Women's stereotypes of masculinity across the different contexts of work, family, friendship and romantic partnerships.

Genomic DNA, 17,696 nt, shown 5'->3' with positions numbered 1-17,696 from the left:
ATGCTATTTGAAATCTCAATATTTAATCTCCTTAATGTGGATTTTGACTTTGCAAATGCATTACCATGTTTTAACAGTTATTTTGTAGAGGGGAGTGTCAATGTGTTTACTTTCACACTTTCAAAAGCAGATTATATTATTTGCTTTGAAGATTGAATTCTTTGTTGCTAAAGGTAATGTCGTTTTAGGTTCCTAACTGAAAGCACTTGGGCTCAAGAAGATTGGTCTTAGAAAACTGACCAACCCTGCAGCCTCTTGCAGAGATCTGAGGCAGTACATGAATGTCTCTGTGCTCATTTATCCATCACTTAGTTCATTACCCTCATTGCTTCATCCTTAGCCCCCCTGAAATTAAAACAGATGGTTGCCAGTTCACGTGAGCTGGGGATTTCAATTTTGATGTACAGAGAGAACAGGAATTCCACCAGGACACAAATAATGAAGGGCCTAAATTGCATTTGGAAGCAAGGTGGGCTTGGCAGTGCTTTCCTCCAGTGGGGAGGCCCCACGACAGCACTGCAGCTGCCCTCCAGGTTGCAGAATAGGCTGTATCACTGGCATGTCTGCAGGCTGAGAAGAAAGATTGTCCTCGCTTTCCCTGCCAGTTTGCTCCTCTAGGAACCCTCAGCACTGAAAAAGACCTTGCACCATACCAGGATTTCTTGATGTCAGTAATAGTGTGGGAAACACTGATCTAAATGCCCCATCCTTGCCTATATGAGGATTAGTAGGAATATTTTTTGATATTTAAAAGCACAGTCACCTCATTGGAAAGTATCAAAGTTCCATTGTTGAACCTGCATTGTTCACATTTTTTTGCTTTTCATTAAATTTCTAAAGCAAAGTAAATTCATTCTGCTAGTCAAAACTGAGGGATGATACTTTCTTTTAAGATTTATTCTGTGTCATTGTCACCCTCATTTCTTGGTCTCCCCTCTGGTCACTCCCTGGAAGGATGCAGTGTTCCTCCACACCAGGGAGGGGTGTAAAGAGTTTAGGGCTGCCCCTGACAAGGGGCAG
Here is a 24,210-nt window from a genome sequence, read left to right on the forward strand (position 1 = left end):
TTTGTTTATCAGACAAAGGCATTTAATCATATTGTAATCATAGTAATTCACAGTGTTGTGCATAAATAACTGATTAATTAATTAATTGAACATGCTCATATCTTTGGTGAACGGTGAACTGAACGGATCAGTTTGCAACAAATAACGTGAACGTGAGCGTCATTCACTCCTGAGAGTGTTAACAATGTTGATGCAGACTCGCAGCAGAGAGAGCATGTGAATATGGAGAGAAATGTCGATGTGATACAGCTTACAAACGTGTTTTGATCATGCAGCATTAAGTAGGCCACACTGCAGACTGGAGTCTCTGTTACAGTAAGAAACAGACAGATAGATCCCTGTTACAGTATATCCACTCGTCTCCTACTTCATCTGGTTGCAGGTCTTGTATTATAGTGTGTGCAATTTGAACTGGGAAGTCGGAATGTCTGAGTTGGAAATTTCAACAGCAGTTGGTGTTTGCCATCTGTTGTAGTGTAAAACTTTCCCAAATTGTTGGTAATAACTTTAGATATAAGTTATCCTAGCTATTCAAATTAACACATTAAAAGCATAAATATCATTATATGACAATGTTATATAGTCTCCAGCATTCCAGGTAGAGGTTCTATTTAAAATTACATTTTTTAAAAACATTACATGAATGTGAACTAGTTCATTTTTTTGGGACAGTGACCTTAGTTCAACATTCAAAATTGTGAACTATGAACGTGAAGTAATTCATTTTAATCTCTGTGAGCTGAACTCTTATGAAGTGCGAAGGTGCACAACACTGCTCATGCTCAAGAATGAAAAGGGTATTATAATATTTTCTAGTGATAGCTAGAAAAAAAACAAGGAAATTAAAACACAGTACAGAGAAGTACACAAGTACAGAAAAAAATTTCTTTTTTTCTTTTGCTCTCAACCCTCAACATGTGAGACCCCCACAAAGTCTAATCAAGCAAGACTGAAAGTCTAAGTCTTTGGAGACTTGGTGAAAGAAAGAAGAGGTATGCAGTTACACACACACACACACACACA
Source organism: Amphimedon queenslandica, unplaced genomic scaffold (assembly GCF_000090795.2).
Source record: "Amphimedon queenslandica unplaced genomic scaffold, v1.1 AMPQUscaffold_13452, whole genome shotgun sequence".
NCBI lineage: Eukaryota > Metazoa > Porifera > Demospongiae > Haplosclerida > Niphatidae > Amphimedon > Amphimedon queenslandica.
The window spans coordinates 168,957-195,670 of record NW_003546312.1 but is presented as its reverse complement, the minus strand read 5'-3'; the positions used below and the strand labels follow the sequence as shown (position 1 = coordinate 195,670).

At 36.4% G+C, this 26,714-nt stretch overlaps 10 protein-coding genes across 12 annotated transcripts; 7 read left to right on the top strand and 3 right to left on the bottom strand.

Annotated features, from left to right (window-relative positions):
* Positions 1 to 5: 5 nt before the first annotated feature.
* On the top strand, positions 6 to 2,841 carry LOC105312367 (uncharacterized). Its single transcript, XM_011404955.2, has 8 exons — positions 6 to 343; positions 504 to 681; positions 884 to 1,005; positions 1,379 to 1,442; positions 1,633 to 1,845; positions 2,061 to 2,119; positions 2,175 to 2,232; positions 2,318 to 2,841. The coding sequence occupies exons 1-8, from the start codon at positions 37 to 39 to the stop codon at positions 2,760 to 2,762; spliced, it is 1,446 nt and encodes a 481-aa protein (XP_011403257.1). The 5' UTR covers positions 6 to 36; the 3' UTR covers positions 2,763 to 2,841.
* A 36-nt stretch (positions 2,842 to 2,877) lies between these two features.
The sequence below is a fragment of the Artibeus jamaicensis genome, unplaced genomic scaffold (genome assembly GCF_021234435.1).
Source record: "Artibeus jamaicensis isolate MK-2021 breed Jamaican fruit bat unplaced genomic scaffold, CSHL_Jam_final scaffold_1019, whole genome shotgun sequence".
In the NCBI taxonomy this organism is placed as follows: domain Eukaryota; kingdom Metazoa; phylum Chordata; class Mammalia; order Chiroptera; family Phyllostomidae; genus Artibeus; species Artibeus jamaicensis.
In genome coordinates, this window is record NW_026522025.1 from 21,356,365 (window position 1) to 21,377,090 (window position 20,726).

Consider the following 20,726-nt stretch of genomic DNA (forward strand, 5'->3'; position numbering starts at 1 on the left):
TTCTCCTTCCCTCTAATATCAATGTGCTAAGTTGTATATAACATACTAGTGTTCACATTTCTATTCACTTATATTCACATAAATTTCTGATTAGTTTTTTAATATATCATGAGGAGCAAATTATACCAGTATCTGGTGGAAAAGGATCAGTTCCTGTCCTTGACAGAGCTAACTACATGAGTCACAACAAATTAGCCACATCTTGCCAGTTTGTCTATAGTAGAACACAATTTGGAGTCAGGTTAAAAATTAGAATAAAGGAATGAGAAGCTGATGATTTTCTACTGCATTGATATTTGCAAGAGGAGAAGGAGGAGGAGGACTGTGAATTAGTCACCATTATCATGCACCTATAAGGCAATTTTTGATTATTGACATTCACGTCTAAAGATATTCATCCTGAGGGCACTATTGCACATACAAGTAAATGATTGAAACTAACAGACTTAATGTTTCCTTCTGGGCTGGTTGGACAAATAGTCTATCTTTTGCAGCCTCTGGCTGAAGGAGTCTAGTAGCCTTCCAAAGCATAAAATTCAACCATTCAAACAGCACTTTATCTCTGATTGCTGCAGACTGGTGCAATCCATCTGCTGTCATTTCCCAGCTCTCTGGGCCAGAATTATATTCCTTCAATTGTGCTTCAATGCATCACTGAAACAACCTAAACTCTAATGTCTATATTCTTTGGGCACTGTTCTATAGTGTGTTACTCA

The construction of hegemonic masculinity cannot be understood outside its relationship to emphasized femininity. Women’s negotiation of masculinity is dependent on their own feminine identity narratives (emphasized or liberated) in a corresponding context. Replicating and extending previous work, this study is aimed at exploring women’s construction of masculinity in the contexts of work, family, friendship and romantic relationships. However, where previous studies explored this in the South African context, the present study is aimed at determining if women’s construction of masculinity followed similar patterns for women from different countries across the world. The UNDP inequality index was used to estimate the developmental status (low, medium and high) of the country to explore whether participants from countries with different levels of development showed differing constructions of masculinity across the different contexts. The results supported Brittain (2010, 2011), in that this sample advocated for traditional hegemonic masculine traits in the context of family, romance and work, while constructing non-hegemonic ‘nice guy’ masculinities in the context of friendship. It was found that women from high and medium equality countries incorporated a few acceptable non-hegemonic and majority hegemonic masculine traits in their constructions of the ideal man across work, romance and family, while predominantly choosing non-hegemonic traits for friendship. In Low equality countries, women advocated predominantly for traditional hegemonic masculine traits across all four contexts. It seems that women’s negotiation of masculinity (traditionally hegemonic or non-hegemonic) is interdependent on their own identity narrative and their ability to construct and negotiate their own femininity (emphasized and liberated) in the same contexts. This study demonstrates that (1) despite the level of equality women have gained in society, they continue to advocate for and perpetuate hegemonic masculine ideals (2) that male/masculine and female/feminine identities are intrinsically bound together; and the production of female identities valued by women requires the simultaneous production of complementary masculinities.